Reflective mulch delays or prevents certain flying insects from infesting plants because reflected ultraviolet light confuses insects' ability to locate their hosts. Reflective mulches have been effectively used to greatly reduce colonization of young crops by winged aphids, leafhoppers, thrips, and whiteflies. Although few floral crops have been studied, reflective mulches have been shown to be effective in various vegetable row crops against melon aphid, silverleaf whitefly, and western flower thrips. In field-grown crops especially sensitive to viruses or other insect-vectored pathogens, the added cost of reflective mulch may be justified because the mulch can be significantly more effective than insecticides in preventing pathogen infection. Insects that migrate onto a crop often have time to feed long enough to transmit viruses before being killed by pesticide residue on treated crops; reflective mulches can prevent such pests from alighting on the crop. Reflective mulches also conserve soil moisture and can improve crop growth beyond that provided by pest control, possibly due to warmer night soil temperatures, additional available soil moisture, more even soil moisture, and increased (reflected) light levels.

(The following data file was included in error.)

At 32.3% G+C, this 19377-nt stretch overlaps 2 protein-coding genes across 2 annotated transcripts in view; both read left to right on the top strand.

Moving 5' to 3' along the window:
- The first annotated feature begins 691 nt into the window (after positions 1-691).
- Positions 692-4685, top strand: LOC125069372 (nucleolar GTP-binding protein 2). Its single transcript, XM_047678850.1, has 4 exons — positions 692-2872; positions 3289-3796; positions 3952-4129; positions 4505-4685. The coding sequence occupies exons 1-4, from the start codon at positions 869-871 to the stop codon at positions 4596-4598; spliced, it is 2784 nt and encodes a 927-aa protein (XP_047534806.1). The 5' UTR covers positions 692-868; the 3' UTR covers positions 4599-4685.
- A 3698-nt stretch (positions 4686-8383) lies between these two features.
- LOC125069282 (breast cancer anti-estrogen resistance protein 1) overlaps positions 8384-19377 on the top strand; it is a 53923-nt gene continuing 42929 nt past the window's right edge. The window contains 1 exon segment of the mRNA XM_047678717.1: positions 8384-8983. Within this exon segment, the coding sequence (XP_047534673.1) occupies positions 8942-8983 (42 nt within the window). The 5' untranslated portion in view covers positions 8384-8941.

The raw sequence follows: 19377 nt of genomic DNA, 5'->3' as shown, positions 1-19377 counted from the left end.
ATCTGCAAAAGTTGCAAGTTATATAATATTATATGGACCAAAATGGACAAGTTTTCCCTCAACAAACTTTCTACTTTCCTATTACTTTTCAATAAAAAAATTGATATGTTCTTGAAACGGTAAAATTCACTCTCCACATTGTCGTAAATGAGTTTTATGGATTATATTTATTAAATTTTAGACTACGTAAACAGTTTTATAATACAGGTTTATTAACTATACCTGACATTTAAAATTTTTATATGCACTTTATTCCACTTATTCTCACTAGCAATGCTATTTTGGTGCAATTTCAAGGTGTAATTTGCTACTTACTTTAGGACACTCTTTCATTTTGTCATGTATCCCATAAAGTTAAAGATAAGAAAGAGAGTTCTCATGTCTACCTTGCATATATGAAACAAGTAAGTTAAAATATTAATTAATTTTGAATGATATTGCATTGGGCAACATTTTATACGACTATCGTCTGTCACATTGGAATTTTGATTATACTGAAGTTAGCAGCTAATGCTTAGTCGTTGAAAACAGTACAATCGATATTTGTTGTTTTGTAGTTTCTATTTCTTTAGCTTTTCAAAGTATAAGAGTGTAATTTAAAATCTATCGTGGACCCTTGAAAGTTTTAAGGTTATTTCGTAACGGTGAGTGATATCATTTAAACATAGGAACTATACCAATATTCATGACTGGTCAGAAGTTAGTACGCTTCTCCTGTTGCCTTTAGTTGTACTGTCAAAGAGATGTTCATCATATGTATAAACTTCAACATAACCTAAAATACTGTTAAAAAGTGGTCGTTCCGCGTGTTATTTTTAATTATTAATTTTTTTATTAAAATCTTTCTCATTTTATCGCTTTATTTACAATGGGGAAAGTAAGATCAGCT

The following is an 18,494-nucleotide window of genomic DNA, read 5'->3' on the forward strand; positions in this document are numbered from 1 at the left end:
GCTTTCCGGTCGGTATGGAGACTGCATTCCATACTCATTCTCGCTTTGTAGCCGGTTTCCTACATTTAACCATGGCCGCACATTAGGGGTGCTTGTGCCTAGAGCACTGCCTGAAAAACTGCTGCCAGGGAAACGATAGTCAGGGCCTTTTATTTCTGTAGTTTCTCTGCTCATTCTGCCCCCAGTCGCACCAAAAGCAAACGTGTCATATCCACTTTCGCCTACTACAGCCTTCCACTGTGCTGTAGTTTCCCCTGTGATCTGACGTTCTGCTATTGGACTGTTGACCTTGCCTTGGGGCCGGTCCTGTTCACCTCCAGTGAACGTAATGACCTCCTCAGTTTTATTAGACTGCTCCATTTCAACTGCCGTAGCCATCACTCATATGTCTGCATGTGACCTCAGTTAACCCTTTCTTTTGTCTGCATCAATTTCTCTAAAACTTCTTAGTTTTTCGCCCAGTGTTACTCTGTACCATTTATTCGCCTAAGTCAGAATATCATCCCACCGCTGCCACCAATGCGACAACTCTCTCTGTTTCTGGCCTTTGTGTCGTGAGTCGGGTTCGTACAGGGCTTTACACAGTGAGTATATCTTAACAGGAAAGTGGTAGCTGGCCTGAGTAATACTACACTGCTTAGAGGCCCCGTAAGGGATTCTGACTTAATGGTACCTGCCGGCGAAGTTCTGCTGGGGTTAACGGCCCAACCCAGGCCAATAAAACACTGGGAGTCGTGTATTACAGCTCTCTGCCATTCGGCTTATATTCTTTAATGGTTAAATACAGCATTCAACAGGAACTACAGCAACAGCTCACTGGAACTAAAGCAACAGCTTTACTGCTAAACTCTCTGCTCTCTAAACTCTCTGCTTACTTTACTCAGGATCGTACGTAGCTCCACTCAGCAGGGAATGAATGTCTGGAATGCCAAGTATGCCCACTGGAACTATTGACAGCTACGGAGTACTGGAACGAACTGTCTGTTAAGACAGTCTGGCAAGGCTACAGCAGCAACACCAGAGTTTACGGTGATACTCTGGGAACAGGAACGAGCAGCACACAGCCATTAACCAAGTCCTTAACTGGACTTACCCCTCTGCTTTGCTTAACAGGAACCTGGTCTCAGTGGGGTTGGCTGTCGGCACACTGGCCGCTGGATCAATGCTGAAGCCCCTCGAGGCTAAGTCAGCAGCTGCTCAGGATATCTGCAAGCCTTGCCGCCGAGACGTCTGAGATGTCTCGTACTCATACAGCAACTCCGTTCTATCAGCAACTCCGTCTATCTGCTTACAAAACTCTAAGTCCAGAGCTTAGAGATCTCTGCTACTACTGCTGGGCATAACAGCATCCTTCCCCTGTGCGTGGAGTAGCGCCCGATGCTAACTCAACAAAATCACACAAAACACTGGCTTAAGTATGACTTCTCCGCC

Reflective mulch is most effective during early growth when plants are small. As plants grow larger, reflective mulch becomes less effective and other management methods may be warranted. Reflective mulches cease to repel insects when the plant canopy covers more than about 60% of the soil surface. Note that working around reflective mulches can be annoying to workers and require protective eyewear.
Transplant through holes in the mulch or apply the mulch before seeded plants emerge from the soil by leaving a thin mulch-free strip of soil along the planting row. Reflective mesh is also available for application over the top of a crop; light-weight material is lifted as plants grow. Various materials, such as plastic (polyethylene or nylon) film, can be used. Silver or gray are the most effective colors for reflective mulch or mesh. White also works, but may not sufficiently suppress weed growth beneath it. Commercially available products include aluminum-metalized or silver embossed polyethylene. Aluminum foil is also effective, but it is expensive, delicate to handle, and not economically feasible on a large scale. Reflective material can also be sprayed onto planting beds.